Kay Doyle talks to best-selling author Claudia Carroll about her new book ‘The Fixer’
Lockdown brought a change of pace and lifestyle for many of us, but for Irish author Claudia Carroll it was business as usual. She has just released her latest novel The Fixer, adding to the 17 published novels, short stories and a play that she has written since she moved into writing fiction in 2004.
To many, she will always be known as ‘Nicola from Fair City’, but Claudia Carroll couldn’t be more different than her on screen character, whose role she reprises from time to time.
“Poor Nicola,” she laughs, “She lives in Cork but every now and then they let her fly into Carraigstown on her broomstick and stir the cauldron, stir up trouble and then back to Cork she goes! I always felt very sorry for her. She’s a baddie, she’s very snooty and snobby and rubs people up the wrong way. People would come up to me and say, ‘you’re not like your character at all’. Thank God!”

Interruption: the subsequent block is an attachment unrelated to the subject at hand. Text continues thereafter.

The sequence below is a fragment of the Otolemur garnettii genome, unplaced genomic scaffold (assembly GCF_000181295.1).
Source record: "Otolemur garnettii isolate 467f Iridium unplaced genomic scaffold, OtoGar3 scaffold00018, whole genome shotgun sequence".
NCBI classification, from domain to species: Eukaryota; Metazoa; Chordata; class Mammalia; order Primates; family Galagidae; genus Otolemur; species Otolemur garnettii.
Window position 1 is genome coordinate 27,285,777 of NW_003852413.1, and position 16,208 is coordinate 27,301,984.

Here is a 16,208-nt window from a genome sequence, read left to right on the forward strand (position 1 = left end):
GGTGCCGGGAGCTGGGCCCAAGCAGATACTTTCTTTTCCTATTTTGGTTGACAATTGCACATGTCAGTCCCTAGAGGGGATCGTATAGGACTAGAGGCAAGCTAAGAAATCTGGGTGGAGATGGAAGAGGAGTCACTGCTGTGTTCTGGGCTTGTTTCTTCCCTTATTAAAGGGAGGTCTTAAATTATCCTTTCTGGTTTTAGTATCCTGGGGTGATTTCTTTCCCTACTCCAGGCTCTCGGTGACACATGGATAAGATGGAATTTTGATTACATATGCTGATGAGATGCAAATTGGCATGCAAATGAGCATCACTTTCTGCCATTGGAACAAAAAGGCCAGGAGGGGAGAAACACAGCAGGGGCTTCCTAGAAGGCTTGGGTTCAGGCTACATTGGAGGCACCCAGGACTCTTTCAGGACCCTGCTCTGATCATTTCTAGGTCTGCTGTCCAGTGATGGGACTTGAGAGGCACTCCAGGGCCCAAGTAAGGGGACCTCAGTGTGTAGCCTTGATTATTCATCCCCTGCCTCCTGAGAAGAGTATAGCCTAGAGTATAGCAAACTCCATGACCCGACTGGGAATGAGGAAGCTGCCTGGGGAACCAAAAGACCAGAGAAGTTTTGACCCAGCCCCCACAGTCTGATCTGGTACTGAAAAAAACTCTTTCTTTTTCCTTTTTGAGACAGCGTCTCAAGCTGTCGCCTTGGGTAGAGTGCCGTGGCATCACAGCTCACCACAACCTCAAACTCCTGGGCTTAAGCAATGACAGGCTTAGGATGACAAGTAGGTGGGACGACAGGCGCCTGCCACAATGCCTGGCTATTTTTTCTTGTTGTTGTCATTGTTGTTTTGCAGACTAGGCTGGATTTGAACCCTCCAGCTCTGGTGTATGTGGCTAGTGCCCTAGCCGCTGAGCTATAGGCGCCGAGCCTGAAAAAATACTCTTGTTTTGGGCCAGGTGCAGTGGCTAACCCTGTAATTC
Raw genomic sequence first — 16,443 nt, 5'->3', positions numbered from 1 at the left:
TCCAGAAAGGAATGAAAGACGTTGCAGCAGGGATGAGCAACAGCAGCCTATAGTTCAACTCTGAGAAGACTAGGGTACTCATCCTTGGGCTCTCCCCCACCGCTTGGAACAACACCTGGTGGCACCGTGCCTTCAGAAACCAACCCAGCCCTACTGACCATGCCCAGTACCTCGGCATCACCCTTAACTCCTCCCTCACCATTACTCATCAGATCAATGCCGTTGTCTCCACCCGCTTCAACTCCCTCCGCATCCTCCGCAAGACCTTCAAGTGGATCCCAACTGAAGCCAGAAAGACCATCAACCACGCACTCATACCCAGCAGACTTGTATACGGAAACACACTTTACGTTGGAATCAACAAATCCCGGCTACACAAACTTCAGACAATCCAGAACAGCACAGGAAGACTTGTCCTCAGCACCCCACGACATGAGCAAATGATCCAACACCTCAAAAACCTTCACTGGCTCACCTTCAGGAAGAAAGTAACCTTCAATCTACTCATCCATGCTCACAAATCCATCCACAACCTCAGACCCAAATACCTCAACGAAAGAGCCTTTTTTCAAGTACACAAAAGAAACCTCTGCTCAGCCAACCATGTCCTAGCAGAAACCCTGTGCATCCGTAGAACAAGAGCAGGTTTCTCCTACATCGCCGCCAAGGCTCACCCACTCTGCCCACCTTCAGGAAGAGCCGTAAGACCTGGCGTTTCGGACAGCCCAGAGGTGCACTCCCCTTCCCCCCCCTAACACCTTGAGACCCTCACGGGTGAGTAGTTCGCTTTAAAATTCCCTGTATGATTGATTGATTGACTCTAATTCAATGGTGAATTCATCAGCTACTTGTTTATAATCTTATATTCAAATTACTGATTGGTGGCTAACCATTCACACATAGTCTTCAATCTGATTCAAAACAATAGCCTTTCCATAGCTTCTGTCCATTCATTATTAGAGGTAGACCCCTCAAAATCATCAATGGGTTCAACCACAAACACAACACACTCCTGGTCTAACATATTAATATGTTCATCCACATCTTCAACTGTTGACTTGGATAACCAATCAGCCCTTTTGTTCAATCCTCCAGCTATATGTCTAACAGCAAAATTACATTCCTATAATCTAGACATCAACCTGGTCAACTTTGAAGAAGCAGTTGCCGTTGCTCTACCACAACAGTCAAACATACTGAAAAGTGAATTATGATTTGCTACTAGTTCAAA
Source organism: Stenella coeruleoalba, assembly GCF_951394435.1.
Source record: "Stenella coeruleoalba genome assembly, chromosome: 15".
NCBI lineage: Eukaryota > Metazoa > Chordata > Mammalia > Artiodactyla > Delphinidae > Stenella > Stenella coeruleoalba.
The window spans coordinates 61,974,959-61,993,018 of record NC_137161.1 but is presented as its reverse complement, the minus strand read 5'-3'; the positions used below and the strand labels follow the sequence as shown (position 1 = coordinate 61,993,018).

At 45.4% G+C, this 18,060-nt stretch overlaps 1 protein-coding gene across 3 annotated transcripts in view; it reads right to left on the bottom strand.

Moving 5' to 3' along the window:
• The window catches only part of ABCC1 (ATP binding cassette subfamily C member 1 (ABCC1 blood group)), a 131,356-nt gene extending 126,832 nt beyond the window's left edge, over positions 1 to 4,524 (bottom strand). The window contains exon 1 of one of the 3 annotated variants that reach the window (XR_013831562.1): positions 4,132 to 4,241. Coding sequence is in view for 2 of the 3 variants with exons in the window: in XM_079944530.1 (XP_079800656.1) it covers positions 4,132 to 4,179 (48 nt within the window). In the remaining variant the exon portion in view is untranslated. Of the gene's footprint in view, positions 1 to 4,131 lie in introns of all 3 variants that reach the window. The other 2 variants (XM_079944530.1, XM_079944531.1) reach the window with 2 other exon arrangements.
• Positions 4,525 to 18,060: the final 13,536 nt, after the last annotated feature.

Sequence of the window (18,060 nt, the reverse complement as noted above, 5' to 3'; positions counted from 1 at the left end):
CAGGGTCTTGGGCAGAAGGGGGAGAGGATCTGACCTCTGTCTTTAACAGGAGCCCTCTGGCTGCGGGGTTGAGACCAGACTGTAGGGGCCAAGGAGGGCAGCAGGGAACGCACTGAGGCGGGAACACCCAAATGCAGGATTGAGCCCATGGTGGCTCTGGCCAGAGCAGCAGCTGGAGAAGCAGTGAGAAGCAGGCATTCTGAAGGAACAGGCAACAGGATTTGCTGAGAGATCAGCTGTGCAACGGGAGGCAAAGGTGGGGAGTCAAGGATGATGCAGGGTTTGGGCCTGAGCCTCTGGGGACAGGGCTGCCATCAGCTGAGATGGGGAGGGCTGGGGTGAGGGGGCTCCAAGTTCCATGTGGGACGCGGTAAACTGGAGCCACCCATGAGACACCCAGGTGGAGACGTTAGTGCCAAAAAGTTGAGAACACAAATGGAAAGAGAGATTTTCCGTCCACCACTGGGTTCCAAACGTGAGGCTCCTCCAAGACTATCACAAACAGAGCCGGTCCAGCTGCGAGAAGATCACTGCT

Characters are very important to Claudia, who has created some memorable ones in her own writing over the years. Her most recent one, Meg Monroe in The Fixer, is quite the anti-heroine who takes a bit of getting used to!
If you want to get rid of someone, you call Meg, who uses intuition, people reading skills and devious manipulation to befriend them, telling them what they want to hear and using it to convince them to see the error of their ways and fix a situation.
She’s paid to sort out affairs, clingy former-friends, lazy employees and exes that can’t take the hint. But when a blast from the past turns up on Meg’s doorstep, will she get caught in her own web of lies?
“It was really refreshing for me and a big leap to write about an out and out irredeemable black-hearted baddie who is just out for herself,” laughs Claudia. “Because my background is soap opera, I’m very character driven and I tend to discover characters first, like Meg Monroe – The Fixer – and work on the character and then wonder what kind of things could happen to her. I know in soap opera, storylines come and go but characters can be there for thirty years and you follow the characters through stories.”